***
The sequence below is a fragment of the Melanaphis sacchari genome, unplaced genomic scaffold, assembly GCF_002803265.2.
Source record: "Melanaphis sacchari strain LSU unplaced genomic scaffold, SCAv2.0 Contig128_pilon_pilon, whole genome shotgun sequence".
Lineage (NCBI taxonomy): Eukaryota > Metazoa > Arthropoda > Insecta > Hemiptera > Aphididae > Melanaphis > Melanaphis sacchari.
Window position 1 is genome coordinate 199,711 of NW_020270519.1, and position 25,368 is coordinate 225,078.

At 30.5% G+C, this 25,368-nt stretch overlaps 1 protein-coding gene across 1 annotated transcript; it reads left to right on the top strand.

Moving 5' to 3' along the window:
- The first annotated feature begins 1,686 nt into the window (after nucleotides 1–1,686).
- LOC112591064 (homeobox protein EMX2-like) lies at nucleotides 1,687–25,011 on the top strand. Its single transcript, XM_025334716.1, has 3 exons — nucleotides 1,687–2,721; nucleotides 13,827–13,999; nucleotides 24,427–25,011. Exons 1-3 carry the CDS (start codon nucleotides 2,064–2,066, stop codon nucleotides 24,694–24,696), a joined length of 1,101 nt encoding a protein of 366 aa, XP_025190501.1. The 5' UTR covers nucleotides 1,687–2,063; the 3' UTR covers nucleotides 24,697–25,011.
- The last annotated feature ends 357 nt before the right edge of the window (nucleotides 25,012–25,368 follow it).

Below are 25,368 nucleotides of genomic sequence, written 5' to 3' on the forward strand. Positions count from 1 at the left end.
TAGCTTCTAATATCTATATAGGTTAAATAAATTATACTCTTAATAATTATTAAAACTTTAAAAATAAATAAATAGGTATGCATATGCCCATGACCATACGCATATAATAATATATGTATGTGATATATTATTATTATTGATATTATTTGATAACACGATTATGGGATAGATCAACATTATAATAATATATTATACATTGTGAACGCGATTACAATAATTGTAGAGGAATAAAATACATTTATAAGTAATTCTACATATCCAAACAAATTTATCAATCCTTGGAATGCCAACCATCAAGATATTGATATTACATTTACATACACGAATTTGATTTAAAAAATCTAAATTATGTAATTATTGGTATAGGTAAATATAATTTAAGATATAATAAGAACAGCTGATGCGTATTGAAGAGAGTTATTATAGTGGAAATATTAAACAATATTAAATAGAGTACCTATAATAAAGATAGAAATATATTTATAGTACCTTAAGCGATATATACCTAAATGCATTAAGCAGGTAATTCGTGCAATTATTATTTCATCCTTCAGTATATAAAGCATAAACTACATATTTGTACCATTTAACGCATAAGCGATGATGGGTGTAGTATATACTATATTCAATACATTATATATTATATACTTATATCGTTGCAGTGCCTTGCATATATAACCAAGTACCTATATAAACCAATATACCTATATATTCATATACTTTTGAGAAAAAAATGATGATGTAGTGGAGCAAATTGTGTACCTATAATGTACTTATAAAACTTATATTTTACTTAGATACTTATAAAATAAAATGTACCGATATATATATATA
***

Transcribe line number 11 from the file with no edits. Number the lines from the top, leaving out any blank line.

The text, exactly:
TAGCTTCTAATATCTATATAGGTTAAATAAATTATACTCTTAATAATTATTAAAACTTTAAAAATAAATAAATAGGTATGCATATGCCCATGACCATACGCATATAATAATATATGTATGTGATATATTATTATTATTGATATTATTTGATAACACGATTATGGGATAGATCAACATTATAATAATATATTATACATTGTGAACGCGATTACAATAATTGTAGAGGAATAAAATACATTTATAAGTAATTCTACATATCCAAACAAATTTATCAATCCTTGGAATGCCAACCATCAAGATATTGATATTACATTTACATACACGAATTTGATTTAAAAAATCTAAATTATGTAATTATTGGTATAGGTAAATATAATTTAAGATATAATAAGAACAGCTGATGCGTATTGAAGAGAGTTATTATAGTGGAAATATTAAACAATATTAAATAGAGTACCTATAATAAAGATAGAAATATATTTATAGTACCTTAAGCGATATATACCTAAATGCATTAAGCAGGTAATTCGTGCAATTATTATTTCATCCTTCAGTATATAAAGCATAAACTACATATTTGTACCATTTAACGCATAAGCGATGATGGGTGTAGTATATACTATATTCAATACATTATATATTATATACTTATATCGTTGCAGTGCCTTGCATATATAACCAAGTACCTATATAAACCAATATACCTATATATTCATATACTTTTGAGAAAAAAATGATGATGTAGTGGAGCAAATTGTGTACCTATAATGTACTTATAAAACTTATATTTTACTTAGATACTTATAAAATAAAATGTACCGATATATATATATA